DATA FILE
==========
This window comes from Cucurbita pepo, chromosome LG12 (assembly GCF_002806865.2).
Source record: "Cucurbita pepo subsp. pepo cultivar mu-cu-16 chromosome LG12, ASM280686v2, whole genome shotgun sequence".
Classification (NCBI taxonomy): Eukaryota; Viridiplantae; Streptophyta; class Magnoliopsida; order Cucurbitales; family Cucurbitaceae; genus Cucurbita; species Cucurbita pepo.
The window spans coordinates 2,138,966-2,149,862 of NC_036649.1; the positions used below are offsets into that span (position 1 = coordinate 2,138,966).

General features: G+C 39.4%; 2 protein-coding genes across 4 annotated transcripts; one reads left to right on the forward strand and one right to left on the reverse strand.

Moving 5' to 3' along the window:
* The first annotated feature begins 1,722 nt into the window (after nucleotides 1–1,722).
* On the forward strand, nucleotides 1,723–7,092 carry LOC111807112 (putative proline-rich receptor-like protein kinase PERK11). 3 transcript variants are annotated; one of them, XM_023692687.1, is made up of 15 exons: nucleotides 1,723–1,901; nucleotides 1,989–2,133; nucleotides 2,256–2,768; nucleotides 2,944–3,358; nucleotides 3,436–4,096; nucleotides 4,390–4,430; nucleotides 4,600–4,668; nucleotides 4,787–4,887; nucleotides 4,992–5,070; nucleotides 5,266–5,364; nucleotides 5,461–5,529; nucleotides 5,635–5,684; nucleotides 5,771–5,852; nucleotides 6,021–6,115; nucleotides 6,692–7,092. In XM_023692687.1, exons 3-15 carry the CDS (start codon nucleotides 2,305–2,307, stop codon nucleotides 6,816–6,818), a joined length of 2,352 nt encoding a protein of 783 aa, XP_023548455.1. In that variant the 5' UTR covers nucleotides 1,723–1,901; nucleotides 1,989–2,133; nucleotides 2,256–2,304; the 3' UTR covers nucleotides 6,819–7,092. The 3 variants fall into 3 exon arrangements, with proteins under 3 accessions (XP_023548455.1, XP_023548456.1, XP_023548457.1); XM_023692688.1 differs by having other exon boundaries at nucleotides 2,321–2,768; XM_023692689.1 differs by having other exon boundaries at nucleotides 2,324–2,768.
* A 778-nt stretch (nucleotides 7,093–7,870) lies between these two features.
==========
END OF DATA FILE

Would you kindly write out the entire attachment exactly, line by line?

This window comes from Cucurbita pepo, chromosome LG12 (assembly GCF_002806865.2).
Source record: "Cucurbita pepo subsp. pepo cultivar mu-cu-16 chromosome LG12, ASM280686v2, whole genome shotgun sequence".
Classification (NCBI taxonomy): Eukaryota; Viridiplantae; Streptophyta; class Magnoliopsida; order Cucurbitales; family Cucurbitaceae; genus Cucurbita; species Cucurbita pepo.
The window spans coordinates 2,138,966-2,149,862 of NC_036649.1; the positions used below are offsets into that span (position 1 = coordinate 2,138,966).

General features: G+C 39.4%; 2 protein-coding genes across 4 annotated transcripts; one reads left to right on the forward strand and one right to left on the reverse strand.

Moving 5' to 3' along the window:
* The first annotated feature begins 1,722 nt into the window (after nucleotides 1–1,722).
* On the forward strand, nucleotides 1,723–7,092 carry LOC111807112 (putative proline-rich receptor-like protein kinase PERK11). 3 transcript variants are annotated; one of them, XM_023692687.1, is made up of 15 exons: nucleotides 1,723–1,901; nucleotides 1,989–2,133; nucleotides 2,256–2,768; nucleotides 2,944–3,358; nucleotides 3,436–4,096; nucleotides 4,390–4,430; nucleotides 4,600–4,668; nucleotides 4,787–4,887; nucleotides 4,992–5,070; nucleotides 5,266–5,364; nucleotides 5,461–5,529; nucleotides 5,635–5,684; nucleotides 5,771–5,852; nucleotides 6,021–6,115; nucleotides 6,692–7,092. In XM_023692687.1, exons 3-15 carry the CDS (start codon nucleotides 2,305–2,307, stop codon nucleotides 6,816–6,818), a joined length of 2,352 nt encoding a protein of 783 aa, XP_023548455.1. In that variant the 5' UTR covers nucleotides 1,723–1,901; nucleotides 1,989–2,133; nucleotides 2,256–2,304; the 3' UTR covers nucleotides 6,819–7,092. The 3 variants fall into 3 exon arrangements, with proteins under 3 accessions (XP_023548455.1, XP_023548456.1, XP_023548457.1); XM_023692688.1 differs by having other exon boundaries at nucleotides 2,321–2,768; XM_023692689.1 differs by having other exon boundaries at nucleotides 2,324–2,768.
* A 778-nt stretch (nucleotides 7,093–7,870) lies between these two features.